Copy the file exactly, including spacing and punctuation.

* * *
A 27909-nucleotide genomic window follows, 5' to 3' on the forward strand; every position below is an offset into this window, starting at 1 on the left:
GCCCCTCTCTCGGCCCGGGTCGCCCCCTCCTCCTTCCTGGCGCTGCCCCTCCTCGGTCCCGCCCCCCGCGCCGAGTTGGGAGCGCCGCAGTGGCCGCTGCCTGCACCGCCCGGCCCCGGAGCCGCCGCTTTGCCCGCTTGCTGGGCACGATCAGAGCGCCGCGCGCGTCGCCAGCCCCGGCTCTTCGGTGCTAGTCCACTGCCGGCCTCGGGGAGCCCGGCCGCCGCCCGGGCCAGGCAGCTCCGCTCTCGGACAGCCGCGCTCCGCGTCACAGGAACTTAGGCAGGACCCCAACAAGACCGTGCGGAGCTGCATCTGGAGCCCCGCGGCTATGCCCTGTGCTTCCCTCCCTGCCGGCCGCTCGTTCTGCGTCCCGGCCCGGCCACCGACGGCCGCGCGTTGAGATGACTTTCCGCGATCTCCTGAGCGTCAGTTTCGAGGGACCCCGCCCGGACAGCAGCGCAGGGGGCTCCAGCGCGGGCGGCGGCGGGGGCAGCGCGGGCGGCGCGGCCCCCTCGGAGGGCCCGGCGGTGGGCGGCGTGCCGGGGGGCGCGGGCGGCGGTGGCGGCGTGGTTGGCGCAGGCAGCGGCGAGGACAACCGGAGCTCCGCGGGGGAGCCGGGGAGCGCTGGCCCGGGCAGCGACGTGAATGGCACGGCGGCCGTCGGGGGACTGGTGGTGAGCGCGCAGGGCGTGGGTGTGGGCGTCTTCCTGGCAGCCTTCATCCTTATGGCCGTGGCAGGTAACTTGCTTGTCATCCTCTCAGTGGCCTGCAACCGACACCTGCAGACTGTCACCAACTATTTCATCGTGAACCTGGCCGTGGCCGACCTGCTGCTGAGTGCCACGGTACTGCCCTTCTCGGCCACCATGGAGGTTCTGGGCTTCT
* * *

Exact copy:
A 27909-nucleotide genomic window follows, 5' to 3' on the forward strand; every position below is an offset into this window, starting at 1 on the left:
GCCCCTCTCTCGGCCCGGGTCGCCCCCTCCTCCTTCCTGGCGCTGCCCCTCCTCGGTCCCGCCCCCCGCGCCGAGTTGGGAGCGCCGCAGTGGCCGCTGCCTGCACCGCCCGGCCCCGGAGCCGCCGCTTTGCCCGCTTGCTGGGCACGATCAGAGCGCCGCGCGCGTCGCCAGCCCCGGCTCTTCGGTGCTAGTCCACTGCCGGCCTCGGGGAGCCCGGCCGCCGCCCGGGCCAGGCAGCTCCGCTCTCGGACAGCCGCGCTCCGCGTCACAGGAACTTAGGCAGGACCCCAACAAGACCGTGCGGAGCTGCATCTGGAGCCCCGCGGCTATGCCCTGTGCTTCCCTCCCTGCCGGCCGCTCGTTCTGCGTCCCGGCCCGGCCACCGACGGCCGCGCGTTGAGATGACTTTCCGCGATCTCCTGAGCGTCAGTTTCGAGGGACCCCGCCCGGACAGCAGCGCAGGGGGCTCCAGCGCGGGCGGCGGCGGGGGCAGCGCGGGCGGCGCGGCCCCCTCGGAGGGCCCGGCGGTGGGCGGCGTGCCGGGGGGCGCGGGCGGCGGTGGCGGCGTGGTTGGCGCAGGCAGCGGCGAGGACAACCGGAGCTCCGCGGGGGAGCCGGGGAGCGCTGGCCCGGGCAGCGACGTGAATGGCACGGCGGCCGTCGGGGGACTGGTGGTGAGCGCGCAGGGCGTGGGTGTGGGCGTCTTCCTGGCAGCCTTCATCCTTATGGCCGTGGCAGGTAACTTGCTTGTCATCCTCTCAGTGGCCTGCAACCGACACCTGCAGACTGTCACCAACTATTTCATCGTGAACCTGGCCGTGGCCGACCTGCTGCTGAGTGCCACGGTACTGCCCTTCTCGGCCACCATGGAGGTTCTGGGCTTCT